The stats and my anecdotal experiences bare out that a women he far more likely to be harmed by someone she knows than otherwise. But the cases that always haunted me most were the sexual assault/homicides that were perpetrated by strangers. Invariably, the perpetrator was always a man who felt slighted or rejected by the victim during an earlier encounter. However, you are correct, those cases tend to be the exception. Most of my homicides were examples of escalating domestic violence. As a father to a daughter, I struggle with how she will be forced to navigate day to day life in a world that seems so hell-bent on ignoring the obscenely high-rates of violence towards women.

      Finally, I would like to thank you for your consistent crusade to highlight the seriousness of domestic violence. People like to suggest it is comparable to something like a substance-abuse addiction, an ailment that can be remedied through treatment. The reality is that the recidivism rates for domestic violence are much more akin to child molestation.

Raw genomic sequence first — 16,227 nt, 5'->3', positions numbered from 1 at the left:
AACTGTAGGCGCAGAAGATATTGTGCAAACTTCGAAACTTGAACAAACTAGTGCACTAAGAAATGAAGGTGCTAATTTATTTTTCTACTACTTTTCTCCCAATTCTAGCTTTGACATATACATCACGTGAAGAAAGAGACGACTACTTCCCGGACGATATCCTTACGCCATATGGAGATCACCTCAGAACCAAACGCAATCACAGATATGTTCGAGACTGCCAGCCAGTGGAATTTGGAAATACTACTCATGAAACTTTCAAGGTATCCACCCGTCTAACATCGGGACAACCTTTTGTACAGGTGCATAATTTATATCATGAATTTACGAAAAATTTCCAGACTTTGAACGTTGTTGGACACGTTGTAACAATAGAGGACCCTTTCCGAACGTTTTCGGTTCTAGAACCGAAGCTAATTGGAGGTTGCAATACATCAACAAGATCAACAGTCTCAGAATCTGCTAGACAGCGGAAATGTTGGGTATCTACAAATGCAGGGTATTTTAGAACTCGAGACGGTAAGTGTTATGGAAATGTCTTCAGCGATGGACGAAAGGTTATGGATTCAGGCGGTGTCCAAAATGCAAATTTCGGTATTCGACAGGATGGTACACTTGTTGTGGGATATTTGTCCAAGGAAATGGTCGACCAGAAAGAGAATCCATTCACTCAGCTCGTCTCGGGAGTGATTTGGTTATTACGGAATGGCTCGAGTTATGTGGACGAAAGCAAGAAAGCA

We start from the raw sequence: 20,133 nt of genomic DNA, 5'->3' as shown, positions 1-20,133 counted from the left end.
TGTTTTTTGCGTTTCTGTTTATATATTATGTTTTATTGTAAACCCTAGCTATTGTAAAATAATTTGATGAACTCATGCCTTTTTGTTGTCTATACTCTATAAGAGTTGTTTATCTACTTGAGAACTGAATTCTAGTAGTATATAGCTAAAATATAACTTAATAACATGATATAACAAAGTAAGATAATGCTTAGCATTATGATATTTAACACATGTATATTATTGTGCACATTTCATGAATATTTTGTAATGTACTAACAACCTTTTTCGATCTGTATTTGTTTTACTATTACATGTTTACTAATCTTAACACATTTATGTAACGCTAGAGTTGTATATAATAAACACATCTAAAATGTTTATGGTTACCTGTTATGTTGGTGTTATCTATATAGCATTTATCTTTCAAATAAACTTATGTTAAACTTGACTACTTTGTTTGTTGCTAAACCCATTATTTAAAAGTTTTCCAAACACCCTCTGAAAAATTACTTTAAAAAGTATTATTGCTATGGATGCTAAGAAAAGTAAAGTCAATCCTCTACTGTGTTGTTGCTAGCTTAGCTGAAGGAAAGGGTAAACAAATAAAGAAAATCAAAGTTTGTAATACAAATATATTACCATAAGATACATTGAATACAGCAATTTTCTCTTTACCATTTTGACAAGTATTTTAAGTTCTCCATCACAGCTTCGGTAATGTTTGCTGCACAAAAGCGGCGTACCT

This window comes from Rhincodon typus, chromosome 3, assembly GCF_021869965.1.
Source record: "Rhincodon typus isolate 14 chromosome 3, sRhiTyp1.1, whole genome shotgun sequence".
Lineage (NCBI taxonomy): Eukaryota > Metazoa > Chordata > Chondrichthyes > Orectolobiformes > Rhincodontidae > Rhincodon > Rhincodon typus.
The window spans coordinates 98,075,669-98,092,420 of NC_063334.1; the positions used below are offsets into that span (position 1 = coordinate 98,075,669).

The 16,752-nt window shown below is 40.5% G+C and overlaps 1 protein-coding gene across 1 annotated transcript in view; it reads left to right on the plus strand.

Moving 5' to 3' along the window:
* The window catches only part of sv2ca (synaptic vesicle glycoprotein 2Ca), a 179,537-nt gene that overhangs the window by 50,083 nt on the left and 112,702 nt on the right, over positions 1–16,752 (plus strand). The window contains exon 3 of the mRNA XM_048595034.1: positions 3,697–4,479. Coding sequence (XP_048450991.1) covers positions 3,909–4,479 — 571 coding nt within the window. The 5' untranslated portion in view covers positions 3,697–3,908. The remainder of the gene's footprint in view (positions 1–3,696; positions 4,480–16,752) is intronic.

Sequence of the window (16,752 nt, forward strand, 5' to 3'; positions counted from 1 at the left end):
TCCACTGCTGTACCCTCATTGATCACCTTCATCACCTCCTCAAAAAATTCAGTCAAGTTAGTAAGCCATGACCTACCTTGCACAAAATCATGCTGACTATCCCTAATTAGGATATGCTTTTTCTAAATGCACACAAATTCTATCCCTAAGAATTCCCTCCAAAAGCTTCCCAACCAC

10. I do genuinely appreciate that I am wasting my time, but if people don’t stand up to this crap it gets perpetuated, and people begin to believe that their views are genuinely representative.

    At no time has anyone either in that article or on this thread said that “if a man talks to you it means he is going to rape you”. What has been said is that unwanted, sexualized comments to a complete stranger are a warning flag to that complete stranger. Most right minded people would think that any action that raises fear in another human being should be discouraged – but again, your right to make inappropriate, unwanted sexual comments to anyone you choose is clearly far more important than allowing people to simply go about their lives.